Their flagella beat in two grooves, one encircles the cell and the other extends lengthwise.

The nonmotile dinoflagellates produce flagellated cells that beat in grooves.

Their chromatin is always condensed into chromosomes.

Many are covered with cellulose plates forming a theca.

About half of the dinoflagellates lack photosynthetic apparatus and feed by ingesting food particles or absorbing dissolved organic compounds.

They have chlorophyll a and c, β- and γ-carotenes, a carotenoid called peridinin,  fucoxanthin, a yellow-brown carotenoid, and other xanthins..

Some pigmented flagellates carry out photosynthesis and also feed by absorbing carbon compound through a protruded peduncle; this is called myxotrophy.

When dinoflagellates are symbionts, they lack theca, e.g. zooxanthellae of giant clams, corals, worms, etc.

Dinoflagellates store their food as oils and starch.

Under adverse periods of low nutrient levels, dinoflagellates form resting cysts that are carried by currents.

Reproduction is mostly asexual but sexual reproduction has been observed in some species.

Some species produce bioluminescence and powerful neurotoxins that are accumulated by fish and mollusks.

They have a characteristic type of nuclear and cell division.

http://www.ucmp.berkeley.edu/protista/dinoflagellata.html
http://www.ucl.ac.uk/GeolSci/micropal/dinoflagellate.html
http://www.ucmp.berkeley.edu/protista/alveolates.html
http://www.ucmp.berkeley.edu/protista/apicomplexa.html
http://www.nmnh.si.edu/botany/projects/dinoflag/

Phylum Oomycota

Oomycetes is a distinct heterotrophic group of about 700 species.

Unicellular to highly branched, coenocytic and filamentous forms.

Oomycetes are either saprobes or symbionts.

They inhabit aquatic environments: marine, freshwater or moist terrestrial habitats.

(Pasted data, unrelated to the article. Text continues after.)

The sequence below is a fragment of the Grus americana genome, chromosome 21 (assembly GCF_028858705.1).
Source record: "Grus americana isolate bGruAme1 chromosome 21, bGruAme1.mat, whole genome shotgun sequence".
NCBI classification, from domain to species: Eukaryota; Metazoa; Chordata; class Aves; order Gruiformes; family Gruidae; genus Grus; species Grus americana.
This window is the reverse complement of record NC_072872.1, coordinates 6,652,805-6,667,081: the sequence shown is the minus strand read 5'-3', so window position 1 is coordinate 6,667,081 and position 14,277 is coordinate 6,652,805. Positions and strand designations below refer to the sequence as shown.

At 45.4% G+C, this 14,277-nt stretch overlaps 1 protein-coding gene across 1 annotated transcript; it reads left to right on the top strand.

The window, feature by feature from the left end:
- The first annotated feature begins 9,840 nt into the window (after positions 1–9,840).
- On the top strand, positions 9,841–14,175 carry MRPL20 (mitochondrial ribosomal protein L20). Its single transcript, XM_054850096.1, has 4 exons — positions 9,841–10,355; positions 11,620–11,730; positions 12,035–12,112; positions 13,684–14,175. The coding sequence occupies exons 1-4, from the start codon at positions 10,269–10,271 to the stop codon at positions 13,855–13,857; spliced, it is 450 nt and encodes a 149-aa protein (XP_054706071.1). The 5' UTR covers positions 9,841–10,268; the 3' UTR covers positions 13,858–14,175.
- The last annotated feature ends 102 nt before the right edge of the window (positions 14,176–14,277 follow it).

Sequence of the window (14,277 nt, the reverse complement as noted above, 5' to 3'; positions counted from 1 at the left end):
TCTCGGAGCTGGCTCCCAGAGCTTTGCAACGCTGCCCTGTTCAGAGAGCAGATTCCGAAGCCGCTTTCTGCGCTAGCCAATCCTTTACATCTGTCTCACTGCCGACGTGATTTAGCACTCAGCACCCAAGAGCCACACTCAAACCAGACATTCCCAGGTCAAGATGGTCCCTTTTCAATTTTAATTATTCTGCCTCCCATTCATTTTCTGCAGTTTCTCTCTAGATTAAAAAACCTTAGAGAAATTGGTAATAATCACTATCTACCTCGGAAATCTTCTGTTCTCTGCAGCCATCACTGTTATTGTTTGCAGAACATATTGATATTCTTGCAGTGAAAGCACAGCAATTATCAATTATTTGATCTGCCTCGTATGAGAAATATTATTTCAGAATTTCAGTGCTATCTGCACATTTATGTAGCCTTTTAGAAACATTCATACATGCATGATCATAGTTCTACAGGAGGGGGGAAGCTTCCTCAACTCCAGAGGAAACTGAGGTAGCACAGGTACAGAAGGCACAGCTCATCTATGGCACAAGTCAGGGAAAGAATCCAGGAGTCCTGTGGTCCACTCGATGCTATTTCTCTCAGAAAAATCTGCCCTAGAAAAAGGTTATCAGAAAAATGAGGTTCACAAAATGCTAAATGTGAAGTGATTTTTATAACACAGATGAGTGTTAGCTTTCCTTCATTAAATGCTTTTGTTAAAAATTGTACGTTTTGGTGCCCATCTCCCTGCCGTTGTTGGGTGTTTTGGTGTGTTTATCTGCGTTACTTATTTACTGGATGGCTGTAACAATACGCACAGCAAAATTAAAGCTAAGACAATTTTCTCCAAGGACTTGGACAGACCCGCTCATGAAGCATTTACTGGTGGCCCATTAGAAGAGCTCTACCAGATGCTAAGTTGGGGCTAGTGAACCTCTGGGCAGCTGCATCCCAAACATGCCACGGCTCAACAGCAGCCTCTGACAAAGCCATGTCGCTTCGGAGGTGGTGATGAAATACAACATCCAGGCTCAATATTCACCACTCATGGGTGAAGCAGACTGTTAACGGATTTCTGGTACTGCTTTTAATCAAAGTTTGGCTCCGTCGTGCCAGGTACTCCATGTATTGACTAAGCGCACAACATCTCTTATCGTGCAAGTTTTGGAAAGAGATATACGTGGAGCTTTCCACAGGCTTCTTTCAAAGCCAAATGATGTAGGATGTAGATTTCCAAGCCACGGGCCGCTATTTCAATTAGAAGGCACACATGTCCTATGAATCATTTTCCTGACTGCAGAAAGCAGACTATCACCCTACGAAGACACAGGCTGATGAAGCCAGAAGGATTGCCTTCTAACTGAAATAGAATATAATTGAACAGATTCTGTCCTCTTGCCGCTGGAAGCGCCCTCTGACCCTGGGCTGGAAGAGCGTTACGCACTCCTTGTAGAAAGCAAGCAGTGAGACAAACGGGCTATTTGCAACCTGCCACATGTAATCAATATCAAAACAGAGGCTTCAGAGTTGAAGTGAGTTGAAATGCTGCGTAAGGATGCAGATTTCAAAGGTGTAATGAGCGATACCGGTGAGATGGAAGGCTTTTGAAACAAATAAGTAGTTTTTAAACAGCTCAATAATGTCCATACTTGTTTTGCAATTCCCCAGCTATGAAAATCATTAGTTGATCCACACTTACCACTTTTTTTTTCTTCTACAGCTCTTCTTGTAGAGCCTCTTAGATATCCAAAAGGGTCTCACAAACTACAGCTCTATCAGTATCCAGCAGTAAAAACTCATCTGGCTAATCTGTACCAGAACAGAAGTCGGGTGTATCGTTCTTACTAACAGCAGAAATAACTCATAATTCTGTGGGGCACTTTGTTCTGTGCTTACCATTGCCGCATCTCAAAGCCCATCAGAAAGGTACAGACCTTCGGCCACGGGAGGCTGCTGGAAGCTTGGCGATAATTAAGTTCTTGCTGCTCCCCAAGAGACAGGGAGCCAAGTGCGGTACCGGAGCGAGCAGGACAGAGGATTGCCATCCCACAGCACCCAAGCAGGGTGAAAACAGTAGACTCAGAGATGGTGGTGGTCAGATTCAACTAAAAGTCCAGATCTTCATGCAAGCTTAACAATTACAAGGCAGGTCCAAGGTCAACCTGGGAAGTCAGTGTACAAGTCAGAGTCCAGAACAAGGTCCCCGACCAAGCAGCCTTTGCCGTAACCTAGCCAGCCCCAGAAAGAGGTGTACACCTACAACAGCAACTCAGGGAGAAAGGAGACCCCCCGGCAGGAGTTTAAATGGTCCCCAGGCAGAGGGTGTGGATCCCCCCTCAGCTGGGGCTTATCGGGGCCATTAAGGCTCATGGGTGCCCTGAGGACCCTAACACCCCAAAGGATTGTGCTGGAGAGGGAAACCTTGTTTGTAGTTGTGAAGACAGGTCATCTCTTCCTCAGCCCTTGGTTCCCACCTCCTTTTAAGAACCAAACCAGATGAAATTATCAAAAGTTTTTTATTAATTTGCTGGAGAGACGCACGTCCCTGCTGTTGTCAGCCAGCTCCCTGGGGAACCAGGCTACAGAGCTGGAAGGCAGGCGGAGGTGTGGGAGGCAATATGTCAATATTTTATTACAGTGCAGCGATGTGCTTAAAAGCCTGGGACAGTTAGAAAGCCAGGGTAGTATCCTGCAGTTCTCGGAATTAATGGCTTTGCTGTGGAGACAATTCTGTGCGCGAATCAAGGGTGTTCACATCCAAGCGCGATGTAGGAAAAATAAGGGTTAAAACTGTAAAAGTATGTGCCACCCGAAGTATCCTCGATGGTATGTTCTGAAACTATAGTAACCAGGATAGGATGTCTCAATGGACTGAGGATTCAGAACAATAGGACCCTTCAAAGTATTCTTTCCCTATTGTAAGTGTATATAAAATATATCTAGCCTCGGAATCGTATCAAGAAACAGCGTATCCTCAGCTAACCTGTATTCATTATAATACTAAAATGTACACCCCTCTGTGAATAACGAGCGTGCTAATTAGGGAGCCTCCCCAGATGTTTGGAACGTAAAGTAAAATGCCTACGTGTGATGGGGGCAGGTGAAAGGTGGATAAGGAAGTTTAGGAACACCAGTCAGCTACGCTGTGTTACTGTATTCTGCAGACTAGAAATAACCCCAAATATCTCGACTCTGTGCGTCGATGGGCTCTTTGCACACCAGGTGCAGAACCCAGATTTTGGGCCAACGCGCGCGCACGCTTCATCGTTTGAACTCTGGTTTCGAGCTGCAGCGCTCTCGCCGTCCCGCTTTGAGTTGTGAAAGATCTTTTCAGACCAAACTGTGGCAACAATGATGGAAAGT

Their cell wall is made of cellulose.

Their food reserve is in the form of glycogen.

Asexual reproduction is by means of motile zoospores, which have the characteristic two flagella of heterokonts.

Sexual reproduction is oogamous: one gamete large and nonmotile, the other small and motile.

Eggs are produced in the oogonia.
The antheridium contains many male nuclei.
The fertilized egg forms a thick-walled zygote called the oospore.
The oospore serves as a resting stage during stressful conditions.

Oomycetes are also called water molds, white rusts and downy mildew.

Water Molds Are Aquatic Oomycetes.

Abundant in fresh water.

Mostly saprophytic and a few parasitic including species that cause diseases to fish and fish eggs.

Species may be homothallic or heterothallic.

Saprolegnia and Achlya are common water molds that reproduce sexually and asexually.

Some Terrestrial Oomycetes Are Important Plant Pathogens

Terrestrial oomycetes produce motile zoospores when water is available.

Terrestrial oomycetes are important plant pathogens; the genus Phytophthora is particularly destructive to plants.

They attack important crops like grapes, pineapples, onions, strawberries, apples, citrus fruits, cacao, etc.

Phytophthora cinnamomi killed millions of avocado trees in southern California, and destroyed thousands of hectares of Eucalyptus timberland in Australia.
Phytophthora ramorum was the cause of the disease called “the sudden oak death.” It attacks many species of oaks and also 26 other species of plants including firs and coastal redwoods.
The great potato famine in Ireland (1846) was caused by the oomycete Phytophthora infestans.
A gene has been found in a species of wild potato, Solanum ulbocastanum, from Mexico, that is resistant to potato blight. The resistant gene has now been inserted in the commercial potatoes, Solanum tuberosum.